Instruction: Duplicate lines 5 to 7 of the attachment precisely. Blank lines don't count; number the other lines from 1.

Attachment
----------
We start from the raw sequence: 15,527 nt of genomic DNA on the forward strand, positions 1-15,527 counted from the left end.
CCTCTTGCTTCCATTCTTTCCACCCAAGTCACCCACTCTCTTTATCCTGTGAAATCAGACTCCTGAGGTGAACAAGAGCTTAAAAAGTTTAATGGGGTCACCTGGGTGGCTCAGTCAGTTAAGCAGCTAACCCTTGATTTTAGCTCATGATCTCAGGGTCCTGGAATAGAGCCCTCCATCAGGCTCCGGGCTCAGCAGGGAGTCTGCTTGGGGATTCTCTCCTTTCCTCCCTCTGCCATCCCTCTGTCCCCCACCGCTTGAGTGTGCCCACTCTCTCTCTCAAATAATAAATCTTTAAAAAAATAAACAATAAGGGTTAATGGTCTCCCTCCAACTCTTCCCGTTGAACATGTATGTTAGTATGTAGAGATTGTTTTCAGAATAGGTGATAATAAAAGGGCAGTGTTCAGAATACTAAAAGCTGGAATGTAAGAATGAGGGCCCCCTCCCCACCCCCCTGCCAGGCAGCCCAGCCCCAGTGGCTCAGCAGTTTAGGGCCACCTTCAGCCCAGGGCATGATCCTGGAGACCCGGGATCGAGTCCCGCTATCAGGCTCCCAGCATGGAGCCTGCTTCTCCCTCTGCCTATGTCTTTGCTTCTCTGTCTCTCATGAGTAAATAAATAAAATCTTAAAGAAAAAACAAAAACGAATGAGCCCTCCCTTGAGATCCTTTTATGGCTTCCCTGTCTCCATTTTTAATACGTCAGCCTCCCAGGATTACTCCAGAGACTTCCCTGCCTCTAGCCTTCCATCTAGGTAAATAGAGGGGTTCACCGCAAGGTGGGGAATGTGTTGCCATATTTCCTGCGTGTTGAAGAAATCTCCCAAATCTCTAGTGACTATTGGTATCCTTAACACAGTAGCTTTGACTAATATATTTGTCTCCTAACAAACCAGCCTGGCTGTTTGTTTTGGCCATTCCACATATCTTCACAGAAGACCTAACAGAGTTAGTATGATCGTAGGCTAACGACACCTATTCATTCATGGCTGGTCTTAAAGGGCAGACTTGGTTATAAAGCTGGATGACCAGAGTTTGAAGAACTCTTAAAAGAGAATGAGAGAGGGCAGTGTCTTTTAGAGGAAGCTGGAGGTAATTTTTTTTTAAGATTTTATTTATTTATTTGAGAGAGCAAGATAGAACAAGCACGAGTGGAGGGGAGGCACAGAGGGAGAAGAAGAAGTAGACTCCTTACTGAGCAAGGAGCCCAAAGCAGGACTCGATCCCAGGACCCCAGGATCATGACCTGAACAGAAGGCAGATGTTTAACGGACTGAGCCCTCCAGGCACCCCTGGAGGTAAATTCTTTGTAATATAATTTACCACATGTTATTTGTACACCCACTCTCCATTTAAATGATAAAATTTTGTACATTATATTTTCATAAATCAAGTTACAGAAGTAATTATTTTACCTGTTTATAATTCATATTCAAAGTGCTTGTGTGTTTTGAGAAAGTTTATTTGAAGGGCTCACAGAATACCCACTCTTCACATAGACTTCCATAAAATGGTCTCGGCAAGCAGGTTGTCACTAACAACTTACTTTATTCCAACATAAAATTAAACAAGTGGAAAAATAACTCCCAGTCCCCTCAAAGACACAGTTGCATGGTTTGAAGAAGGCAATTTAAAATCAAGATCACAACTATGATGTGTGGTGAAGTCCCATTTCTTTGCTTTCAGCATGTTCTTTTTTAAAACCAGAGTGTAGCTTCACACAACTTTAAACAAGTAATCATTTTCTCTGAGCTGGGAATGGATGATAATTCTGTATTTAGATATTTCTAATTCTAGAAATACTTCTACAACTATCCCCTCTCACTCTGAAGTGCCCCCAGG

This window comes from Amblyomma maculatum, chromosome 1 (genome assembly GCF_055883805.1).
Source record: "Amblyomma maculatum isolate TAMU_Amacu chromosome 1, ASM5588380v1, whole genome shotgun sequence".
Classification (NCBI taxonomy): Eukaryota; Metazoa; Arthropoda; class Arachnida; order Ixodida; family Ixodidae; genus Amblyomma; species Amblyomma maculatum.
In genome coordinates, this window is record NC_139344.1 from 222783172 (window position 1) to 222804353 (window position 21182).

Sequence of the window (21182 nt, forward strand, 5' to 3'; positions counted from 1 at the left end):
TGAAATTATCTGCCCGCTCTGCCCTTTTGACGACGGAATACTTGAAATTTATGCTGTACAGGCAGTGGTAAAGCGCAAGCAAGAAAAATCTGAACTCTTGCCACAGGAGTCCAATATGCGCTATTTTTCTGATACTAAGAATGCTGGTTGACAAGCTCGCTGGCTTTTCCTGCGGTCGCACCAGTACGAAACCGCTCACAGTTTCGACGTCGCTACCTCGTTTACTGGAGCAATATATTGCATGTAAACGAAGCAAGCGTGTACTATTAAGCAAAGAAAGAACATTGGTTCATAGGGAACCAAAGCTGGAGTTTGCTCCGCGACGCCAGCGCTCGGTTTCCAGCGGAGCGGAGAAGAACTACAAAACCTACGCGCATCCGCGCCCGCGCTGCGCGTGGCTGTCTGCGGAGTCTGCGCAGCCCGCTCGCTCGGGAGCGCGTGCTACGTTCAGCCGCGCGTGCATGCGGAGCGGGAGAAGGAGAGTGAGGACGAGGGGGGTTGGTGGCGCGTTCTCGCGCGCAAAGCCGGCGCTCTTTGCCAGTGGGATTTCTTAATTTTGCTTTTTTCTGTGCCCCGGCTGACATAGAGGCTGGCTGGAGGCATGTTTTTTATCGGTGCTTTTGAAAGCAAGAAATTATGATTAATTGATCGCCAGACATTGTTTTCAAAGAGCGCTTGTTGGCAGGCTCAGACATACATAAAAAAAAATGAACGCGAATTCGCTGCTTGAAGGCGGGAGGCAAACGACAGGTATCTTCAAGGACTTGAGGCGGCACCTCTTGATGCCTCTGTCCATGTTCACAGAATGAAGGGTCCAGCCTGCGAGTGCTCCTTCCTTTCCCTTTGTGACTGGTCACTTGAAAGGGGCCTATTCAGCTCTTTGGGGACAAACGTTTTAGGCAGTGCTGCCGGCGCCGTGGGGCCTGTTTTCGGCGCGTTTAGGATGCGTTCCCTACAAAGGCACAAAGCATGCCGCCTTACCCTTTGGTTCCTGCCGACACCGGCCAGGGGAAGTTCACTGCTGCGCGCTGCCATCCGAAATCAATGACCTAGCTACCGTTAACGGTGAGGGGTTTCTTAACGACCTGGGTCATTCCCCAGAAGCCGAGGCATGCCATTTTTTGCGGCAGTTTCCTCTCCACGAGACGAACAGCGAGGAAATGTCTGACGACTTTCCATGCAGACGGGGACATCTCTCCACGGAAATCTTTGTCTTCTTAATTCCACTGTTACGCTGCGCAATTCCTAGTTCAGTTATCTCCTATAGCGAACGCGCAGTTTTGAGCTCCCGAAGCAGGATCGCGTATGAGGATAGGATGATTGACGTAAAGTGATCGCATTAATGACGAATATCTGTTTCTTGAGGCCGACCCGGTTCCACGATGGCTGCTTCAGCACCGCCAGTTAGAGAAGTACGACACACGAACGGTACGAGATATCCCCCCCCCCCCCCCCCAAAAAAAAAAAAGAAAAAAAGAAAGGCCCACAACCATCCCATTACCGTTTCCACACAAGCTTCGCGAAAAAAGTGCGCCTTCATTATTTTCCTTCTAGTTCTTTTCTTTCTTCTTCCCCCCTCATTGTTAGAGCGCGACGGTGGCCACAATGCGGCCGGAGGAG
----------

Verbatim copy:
Classification (NCBI taxonomy): Eukaryota; Metazoa; Arthropoda; class Arachnida; order Ixodida; family Ixodidae; genus Amblyomma; species Amblyomma maculatum.
In genome coordinates, this window is record NC_139344.1 from 222783172 (window position 1) to 222804353 (window position 21182).

Sequence of the window (21182 nt, forward strand, 5' to 3'; positions counted from 1 at the left end):